Los Angeles Superior Court late last month voided Manhattan Beach’s short term rental law, ruling that the legislation violates the California Coastal Act.
The court on June 25 ordered the city to either rescind a ban on short term rentals in the city or submit a coastal zone-specific ordinance to the Coastal Commission for review.
Prohibiting stays shorter than 30 days doesn't align with the Coastal Act's goal of protecting shoreline access, including overnight access, according to the court decision. The city's ban was not approved by the Coastal Commission, in which entity's direction supersedes what a city along the coast decides for its coastal zones, residential and commercial, which means the Manhattan Beach law was never truly enforceable.
If submitted and approved, the ordinance will serve as an amendment to Manhattan Beach’s Local Coastal Program, a system of coastal development permit procedures; or as a Coastal Development Permit, the decision reads.
"The Commission allows reasonable restrictions," said Frank Angel, the petitioner's attorney, by phone Tuesday, "But they don't allow what Manhattan Beach did: A categorical, absolute ban throughout every residential zone in the coastal zone."
The city still has local control over commercial areas in the coastal zone, the decision reads.
Manhattan Beach currently requires permits for short-term rentals in commercial zones, city attorney Quinn Barrow wrote in an email Tuesday, including within the Coastal Zone. Essentially, he added, the ruling affects only residential zones in the coastal zone.
The petitioner, Darby Keen, filed in July 2019. Barrow filed an opposition in February, claiming that Manhattan Beach has prohibited STRs since before 2015 in residential zones including the coastal zone as part of the LCP.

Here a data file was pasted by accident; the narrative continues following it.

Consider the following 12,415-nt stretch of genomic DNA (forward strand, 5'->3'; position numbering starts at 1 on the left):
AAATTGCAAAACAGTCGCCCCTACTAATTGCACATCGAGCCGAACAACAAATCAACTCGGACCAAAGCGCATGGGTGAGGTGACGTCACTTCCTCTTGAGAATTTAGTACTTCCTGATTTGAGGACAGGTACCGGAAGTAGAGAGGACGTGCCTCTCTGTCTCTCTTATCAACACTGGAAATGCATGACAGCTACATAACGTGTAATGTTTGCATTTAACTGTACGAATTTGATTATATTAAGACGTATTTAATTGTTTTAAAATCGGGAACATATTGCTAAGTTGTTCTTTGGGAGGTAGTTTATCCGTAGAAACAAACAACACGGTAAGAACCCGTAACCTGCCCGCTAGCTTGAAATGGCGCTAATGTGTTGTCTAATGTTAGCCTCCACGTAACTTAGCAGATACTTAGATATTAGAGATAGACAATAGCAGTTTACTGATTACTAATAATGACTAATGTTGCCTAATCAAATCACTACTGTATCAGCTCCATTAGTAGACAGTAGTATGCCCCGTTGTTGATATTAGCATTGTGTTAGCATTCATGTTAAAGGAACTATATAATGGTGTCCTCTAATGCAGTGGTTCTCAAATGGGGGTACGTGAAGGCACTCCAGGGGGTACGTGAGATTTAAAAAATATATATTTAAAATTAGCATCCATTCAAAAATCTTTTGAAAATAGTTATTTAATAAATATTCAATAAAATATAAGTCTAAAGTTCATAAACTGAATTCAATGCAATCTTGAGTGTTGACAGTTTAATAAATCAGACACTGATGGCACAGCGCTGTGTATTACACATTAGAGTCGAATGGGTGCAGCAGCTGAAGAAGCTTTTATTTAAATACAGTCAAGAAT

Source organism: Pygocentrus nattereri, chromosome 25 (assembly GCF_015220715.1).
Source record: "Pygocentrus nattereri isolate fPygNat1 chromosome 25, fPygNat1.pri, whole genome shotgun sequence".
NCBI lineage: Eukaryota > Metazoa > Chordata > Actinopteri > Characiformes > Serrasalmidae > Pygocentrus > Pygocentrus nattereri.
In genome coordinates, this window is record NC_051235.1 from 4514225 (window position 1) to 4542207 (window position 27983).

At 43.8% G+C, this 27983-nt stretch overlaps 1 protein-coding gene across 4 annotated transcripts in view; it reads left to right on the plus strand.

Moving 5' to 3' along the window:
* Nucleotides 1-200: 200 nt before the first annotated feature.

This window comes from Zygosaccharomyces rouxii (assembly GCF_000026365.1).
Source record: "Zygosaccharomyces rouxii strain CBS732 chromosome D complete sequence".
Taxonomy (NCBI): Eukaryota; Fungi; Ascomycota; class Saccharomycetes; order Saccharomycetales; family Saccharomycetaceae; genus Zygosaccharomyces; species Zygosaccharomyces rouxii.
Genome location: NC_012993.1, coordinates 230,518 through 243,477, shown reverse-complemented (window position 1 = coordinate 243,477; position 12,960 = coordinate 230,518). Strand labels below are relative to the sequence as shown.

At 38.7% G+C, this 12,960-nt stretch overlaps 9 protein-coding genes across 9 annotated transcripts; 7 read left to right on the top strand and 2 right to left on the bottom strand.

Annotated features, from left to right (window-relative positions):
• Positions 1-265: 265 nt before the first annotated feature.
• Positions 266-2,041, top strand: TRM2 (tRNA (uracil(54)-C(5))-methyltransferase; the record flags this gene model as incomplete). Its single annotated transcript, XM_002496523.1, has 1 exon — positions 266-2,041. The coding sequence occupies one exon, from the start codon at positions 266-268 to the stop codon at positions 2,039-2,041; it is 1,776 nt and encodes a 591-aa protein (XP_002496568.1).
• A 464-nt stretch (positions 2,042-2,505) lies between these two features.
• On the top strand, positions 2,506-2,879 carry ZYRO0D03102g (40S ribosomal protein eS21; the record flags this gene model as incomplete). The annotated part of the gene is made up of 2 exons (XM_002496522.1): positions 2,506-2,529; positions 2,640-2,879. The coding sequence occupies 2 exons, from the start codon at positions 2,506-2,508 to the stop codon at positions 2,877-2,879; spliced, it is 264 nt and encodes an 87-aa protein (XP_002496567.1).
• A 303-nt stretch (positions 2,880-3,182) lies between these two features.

According to the decision, though, the city never received approval from the Coastal Commission for the ban, nor enforced it.
The Commission approved the LCP in the 1990s, Angel said, before online hosting platforms made short-term rentals prominent enough for a ban.
In 2015, when the city first introduced an ordinance to prohibit short-term rentals, it also submitted a coastal zone-specific ordinance in 2015 to the Commission to ban short-term rentals in the city, Angel said, withdrew it in 2017, then in 2019 implemented an overall ban without submitting coastal zone-specific language to the Commission for approval.
Manhattan Beach in April 2019 strengthened a citywide ordinance to make it a violation for short term rentals to be advertised, and introduced a $1,000 fine.
Barrow responded to Angel's judgement proposal, or a summary of the judge's order, last week with an alternate form of judgment, Barrow wrote, that the city believes more accurately reflects the court’s ruling.
A judgement hearing is set for August 25. Once the decision is formalized, Barrow added, City Council will consider appealing it.
Escalating the case to state Court of Appeals, Angel said, would be a "dicey proposal" of the city at this point. Doing so could trigger more property owner complaints, he added, potentially suing the city for lost booking and other fees.